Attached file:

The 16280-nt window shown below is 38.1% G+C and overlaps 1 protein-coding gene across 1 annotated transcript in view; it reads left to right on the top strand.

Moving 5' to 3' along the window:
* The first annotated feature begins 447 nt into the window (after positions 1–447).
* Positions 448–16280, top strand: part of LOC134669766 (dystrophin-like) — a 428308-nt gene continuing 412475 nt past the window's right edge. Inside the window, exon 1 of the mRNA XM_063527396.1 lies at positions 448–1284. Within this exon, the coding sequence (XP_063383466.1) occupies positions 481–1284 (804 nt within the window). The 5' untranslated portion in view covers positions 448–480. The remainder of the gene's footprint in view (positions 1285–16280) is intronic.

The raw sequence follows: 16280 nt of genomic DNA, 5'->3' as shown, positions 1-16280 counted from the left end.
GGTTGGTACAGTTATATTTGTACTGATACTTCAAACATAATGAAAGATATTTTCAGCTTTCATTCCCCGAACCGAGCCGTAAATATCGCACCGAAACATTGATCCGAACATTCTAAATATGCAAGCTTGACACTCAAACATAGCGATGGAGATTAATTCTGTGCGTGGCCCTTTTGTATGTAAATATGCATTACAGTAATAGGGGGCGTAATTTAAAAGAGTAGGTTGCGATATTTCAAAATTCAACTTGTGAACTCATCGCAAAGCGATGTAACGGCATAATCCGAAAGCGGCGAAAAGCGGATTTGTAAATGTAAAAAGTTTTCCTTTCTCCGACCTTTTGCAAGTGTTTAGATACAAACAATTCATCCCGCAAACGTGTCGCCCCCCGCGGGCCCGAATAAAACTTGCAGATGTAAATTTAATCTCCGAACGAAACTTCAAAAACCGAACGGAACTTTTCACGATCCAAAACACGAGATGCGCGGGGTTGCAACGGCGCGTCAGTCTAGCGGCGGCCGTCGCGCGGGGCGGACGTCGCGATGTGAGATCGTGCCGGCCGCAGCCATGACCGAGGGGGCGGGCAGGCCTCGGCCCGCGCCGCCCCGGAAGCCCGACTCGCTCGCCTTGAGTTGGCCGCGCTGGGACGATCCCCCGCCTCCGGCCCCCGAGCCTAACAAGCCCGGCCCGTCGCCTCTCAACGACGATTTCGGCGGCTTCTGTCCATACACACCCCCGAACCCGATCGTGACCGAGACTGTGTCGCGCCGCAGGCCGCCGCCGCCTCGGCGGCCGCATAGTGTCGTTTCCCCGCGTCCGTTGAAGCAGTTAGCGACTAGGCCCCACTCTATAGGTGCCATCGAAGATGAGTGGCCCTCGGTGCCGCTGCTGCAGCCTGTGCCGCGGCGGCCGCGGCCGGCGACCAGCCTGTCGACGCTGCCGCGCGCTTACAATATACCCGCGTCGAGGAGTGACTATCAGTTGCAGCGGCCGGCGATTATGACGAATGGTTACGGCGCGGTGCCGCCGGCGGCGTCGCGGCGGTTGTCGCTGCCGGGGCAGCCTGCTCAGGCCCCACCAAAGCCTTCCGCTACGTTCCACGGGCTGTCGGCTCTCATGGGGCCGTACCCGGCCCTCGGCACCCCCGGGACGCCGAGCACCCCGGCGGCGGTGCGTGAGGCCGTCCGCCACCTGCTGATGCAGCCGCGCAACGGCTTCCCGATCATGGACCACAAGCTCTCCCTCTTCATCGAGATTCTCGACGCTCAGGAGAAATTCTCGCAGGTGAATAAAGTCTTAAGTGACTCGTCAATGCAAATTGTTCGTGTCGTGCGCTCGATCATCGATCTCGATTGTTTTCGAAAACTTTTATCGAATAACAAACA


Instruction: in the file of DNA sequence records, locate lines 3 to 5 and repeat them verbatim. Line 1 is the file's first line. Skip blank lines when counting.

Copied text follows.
* The first annotated feature begins 447 nt into the window (after positions 1–447).
* Positions 448–16280, top strand: part of LOC134669766 (dystrophin-like) — a 428308-nt gene continuing 412475 nt past the window's right edge. Inside the window, exon 1 of the mRNA XM_063527396.1 lies at positions 448–1284. Within this exon, the coding sequence (XP_063383466.1) occupies positions 481–1284 (804 nt within the window). The 5' untranslated portion in view covers positions 448–480. The remainder of the gene's footprint in view (positions 1285–16280) is intronic.

The raw sequence follows: 16280 nt of genomic DNA, 5'->3' as shown, positions 1-16280 counted from the left end.